As for commissioning... you will not be able to commission with a DUI in the AF.
 

Carmen_San_Diego

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I'll cut to the chase. If you can get another branch to let you enlist, I'd go there. Of the five branches, the USMC is traditionally the most forgiving in terms of issues prior to the military.

You will have a very hard time enlisting in the AF with a GED and a DUI (regardless of how old it is). All AF personnel are now required to have a Secret clearance at a minimum, and a near majority need TS. Between the DUI and the checkered history of your peers, you will have difficulty getting even a Secret clearance. I've had young Airmen with much less in their background than what you've listed struggle to get their Secret clearance. If you don't get that clearance, well, you separate.

USAF is very reluctant to allow folks to enlist without a HS diploma-- it does not usually matter if they have college or not. They want that diploma. I'm shocked the recruiter has not pointed that out-- there is a hard cap (usually around 1% of all enlistees) on the number of "high school dropouts" (which is defined as anyone without a HS diploma) each year. You will have to compete for one of those hard-to-get spots...and you have a DUI.

As for commissioning... you will not be able to commission with a DUI in the AF.

Its strange that you say I will have a hard time enlistin/commissioning because both the local AFROTC det Cadre and my current recruiter said that getting a waiver for the DUI wouldn't be an issue.
They both said that things have relaxed slightly regarding DUI waivers and that 9 out of 10 times the reason respective recruits/cadets are denied waivers is because most recruiters/cadre are too lazy to even put in for a waiver. Or are too ashamed to admit they dont know how to put in for a waiver. Or worse, don't care to make extra effort to work with "difficult cases". Luckily for me, my recruiter is not lazy and actually cares.

But you are entitled to youre opinion.

However, If I cannot join USAF I will simply not join the military. My dream is to join the Air Force not whatever branch accepts me.

My peers are an issue? Thanks for letting me know. I simply won't put them down on the paperwork clearance paperwork. Which is obvious.

I successfully attained a secret clearance prior to the DUI. But It expired. I don't believe the addition of a 9-10 yr old DUI to my 2nd attempt to get a secret clearance will affect me.

I worked security for a government facility that contained classified documents and other classified items and gained the clearance with in 90 days of application for the purposes of working there. And all was fine. Im confident the recruiter wouldn't put himself on the line if he believed I wouldn't be able to get a waiver for the DUI or able to get a security clearance.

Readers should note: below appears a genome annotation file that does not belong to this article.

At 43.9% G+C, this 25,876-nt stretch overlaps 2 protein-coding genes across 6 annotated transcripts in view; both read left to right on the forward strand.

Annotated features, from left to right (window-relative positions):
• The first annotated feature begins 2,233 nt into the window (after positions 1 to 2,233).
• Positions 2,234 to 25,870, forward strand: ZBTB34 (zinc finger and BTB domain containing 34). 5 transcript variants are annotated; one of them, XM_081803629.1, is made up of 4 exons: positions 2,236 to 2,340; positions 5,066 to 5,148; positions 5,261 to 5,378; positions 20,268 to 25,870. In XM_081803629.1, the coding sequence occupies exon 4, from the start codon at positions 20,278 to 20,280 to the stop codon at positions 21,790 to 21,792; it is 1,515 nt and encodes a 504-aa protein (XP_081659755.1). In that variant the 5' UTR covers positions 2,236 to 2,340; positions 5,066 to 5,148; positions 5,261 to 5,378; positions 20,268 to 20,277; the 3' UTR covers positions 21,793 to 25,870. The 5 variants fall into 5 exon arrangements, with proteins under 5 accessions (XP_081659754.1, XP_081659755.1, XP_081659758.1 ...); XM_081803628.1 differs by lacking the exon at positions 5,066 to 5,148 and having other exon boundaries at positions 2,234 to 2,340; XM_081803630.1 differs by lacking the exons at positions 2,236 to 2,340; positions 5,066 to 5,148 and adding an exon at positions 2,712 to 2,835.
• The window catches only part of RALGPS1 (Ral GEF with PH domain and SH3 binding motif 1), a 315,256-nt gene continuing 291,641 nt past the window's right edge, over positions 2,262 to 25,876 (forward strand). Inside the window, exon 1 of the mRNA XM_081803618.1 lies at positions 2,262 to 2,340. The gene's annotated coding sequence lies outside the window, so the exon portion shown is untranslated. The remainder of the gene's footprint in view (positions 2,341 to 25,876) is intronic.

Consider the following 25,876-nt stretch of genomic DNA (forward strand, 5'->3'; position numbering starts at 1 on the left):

This ain't my 1st rodeo.
But thank you for youre input.
 
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kinnem

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There is no doubt in my mind that a DUI is going to be an issue. There may be a waiver but it WILL be an issue in any branch of service. Irresponsible drinking in the military has been a problem for years and the past many years there has been a crack-down. I know on Okinawa all Marines were recently confined to base for an extended period of time (a month?) because one of their brethren was driving drunk and killed someone. Trust me, they take this stuff seriously, which is why it's a question on ROTC and Academy applications. It might be easier for enlisted to get by but it's still serious. I wouldn't be counting my chickens, so to speak....
 

Tbpxece

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We currently separate and/or demote actively serving members for DUI's in the USAF. And take away their security clearances. Why we would admit someone with a pre-existing DUI is beyond me. The USAF has gotten stricter on DUI's in the past decade-- NOT more lenient. When combined with your likely inability to provide clean personal references on your SF86 (do you really think DoD isn't wise to cherry picking references??) due to hanging out with the "wrong crowd" for the past decade, I do not see how you will be able to overcome this. For crying out loud, I've had troops lose their clearance for excessive debt or bounced checks. Despite fighting to retain them, I still had to let them go, as every job in the Air Force requires a minimum of a Secret security clearance.

But... it seems that argument isn't carrying water with you as it is just my "entitled opinion", and you've apparently been to a rodeo at some point.

I'll revert to my answer to your original question--> I do not think you should attempt either enlisting USAF or pursuing AFROTC as both would be wasting your time as exercises in futility. I think you should look at other, more permissive branches. Despite what your recruiter may be telling you, the facts simply do not match up.

Take my "opinion" or leave it. It's coming from someone who is actually in the Air Force, and has been for some time.
 

Carmen_San_Diego